Literature

The Monthly Review, April 1818

April, 1818

The Monthly Review, N.S., 85 (April 1818): 439.

An uncouth story, in the taste of the German novelists, trenching in some degree on delicacy, setting probability at defiance, and leading to no conclusion either moral or philosophical. In some passages, the writer appears to favour the doctrines of materialism: but a serious examination is scarcely necessary for so excentric a vagary of the imagination as this tale presents

Tags: 

Shelley’s Spasmodic Afterlife

Shelley's political legacy passed through an often-neglected school of writers to world leaders and revolutionaries globally in the decades following his death. When assessing his legacy, we should not overlook those early, ardent appreciators known as "the Spasmodic School." Alexander Smith, Sydney Dobell, J. Stanyan Bigg, and even James Thomson B.V. took Shelley's call to a revolution conducted through imaginative sympathy seriously, and together, helped to fan his "fading coal" to flame.

September 2015

Tags: 

Masks of An-Archy: Shelley, Rancière, and the Anarchist Turn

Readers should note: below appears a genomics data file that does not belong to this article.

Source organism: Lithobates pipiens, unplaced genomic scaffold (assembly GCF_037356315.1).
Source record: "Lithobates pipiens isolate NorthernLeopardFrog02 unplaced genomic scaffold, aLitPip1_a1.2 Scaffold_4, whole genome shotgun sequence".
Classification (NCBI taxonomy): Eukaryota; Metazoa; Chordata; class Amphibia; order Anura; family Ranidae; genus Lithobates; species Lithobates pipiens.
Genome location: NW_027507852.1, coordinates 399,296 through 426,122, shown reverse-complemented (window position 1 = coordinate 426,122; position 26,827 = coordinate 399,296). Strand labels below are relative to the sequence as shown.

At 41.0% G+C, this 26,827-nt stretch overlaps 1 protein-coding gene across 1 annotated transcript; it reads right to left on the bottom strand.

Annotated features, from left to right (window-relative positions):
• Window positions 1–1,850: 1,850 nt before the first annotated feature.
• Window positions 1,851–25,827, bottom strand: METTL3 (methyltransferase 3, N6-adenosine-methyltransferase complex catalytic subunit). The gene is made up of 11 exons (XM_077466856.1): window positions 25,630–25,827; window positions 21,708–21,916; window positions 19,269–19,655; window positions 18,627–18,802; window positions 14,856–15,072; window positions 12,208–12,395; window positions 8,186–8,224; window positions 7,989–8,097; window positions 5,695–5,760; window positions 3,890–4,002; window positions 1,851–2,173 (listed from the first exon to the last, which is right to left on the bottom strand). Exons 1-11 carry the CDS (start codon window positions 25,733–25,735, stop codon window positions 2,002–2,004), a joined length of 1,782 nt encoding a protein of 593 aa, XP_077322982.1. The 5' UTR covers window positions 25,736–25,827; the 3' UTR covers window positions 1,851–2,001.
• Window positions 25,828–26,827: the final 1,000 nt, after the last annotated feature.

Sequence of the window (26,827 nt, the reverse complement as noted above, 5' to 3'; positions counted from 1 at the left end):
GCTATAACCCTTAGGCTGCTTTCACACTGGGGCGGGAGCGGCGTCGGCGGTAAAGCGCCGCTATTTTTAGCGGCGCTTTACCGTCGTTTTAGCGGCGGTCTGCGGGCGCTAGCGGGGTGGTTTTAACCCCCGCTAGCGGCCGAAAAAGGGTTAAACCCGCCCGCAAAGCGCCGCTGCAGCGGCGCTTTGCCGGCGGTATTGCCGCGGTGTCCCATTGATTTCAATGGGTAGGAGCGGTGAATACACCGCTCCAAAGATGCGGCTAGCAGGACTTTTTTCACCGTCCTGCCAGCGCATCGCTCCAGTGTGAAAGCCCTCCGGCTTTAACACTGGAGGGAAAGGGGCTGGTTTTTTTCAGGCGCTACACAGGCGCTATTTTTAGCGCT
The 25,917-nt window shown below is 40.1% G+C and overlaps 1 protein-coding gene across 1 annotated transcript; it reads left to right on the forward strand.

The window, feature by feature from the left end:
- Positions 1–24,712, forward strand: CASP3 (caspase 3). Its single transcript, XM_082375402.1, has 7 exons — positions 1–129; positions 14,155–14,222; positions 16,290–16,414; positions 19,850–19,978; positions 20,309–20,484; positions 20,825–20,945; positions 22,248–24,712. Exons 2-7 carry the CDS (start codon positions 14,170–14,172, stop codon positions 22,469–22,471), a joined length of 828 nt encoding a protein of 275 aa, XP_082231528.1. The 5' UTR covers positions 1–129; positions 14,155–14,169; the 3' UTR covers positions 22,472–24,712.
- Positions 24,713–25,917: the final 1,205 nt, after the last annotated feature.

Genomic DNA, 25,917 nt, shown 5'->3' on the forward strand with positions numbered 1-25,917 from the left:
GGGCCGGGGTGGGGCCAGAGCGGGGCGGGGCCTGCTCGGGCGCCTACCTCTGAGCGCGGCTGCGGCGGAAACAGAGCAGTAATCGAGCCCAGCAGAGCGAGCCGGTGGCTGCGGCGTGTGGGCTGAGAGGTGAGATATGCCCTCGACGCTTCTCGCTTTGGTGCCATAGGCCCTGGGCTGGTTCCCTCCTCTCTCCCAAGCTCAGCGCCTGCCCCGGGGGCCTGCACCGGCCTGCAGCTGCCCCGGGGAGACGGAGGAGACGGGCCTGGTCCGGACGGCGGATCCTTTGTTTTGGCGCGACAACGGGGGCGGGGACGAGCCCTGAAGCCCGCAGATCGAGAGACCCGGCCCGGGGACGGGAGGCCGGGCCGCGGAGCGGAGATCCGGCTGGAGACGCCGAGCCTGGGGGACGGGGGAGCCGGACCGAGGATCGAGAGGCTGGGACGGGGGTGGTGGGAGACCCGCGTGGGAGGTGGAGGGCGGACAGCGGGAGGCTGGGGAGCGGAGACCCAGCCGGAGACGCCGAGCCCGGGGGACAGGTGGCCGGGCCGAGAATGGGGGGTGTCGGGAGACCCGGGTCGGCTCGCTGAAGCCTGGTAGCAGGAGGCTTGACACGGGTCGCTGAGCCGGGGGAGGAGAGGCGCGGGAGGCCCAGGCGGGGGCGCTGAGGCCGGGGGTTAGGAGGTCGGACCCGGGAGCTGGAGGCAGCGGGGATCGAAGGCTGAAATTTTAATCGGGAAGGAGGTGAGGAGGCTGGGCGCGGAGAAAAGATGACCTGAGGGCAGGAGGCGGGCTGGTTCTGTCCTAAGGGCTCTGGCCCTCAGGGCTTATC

This essay reads Percy Bysshe Shelley's The Mask of Anarchy in the context of the resurgence of critical interest in anarchist theory. The essay meditates on how recent developments in anarchist-related critical theory, specifically the work of Jacques Rancière, make visible an aesthetics of anarchism. Using Rancière's re-contextualization of the Romantic aesthetic philosophies of Immanuel Kant and Friedrich Schiller, the essay argues that Shelley's protest poem can be read as an anarchism not only in terms of its political content, but, perhaps more radically, with respect to its form. In so doing, the essay attempts to think beyond the critical impasse in which The Mask is understood as sacrificing aesthetics for politics, or politics for aesthetics, by asking how The Mask might be read as expressing an anarchic politics, in Rancière's words, "simply by being literature."

September 2015

Tags: 

Remembering John Cahuac: Post-Peterloo Repression and the Fate of Radical-Romantic Satire

In the short run, government prosecution of radical publishers after Peterloo affected literary sensibilities of late Romanticism, evident in the fall in popularity of political satire in the 1820s. In the long run, government repression, by silencing dissent, shaped the canon of radical and Romantic literature. This essay explores the forgotten career of the radical satirist and publisher, John Cahuac, cut short by his transportation.

September 2015

Tags: 

Pages

Subscribe to RSS - Literature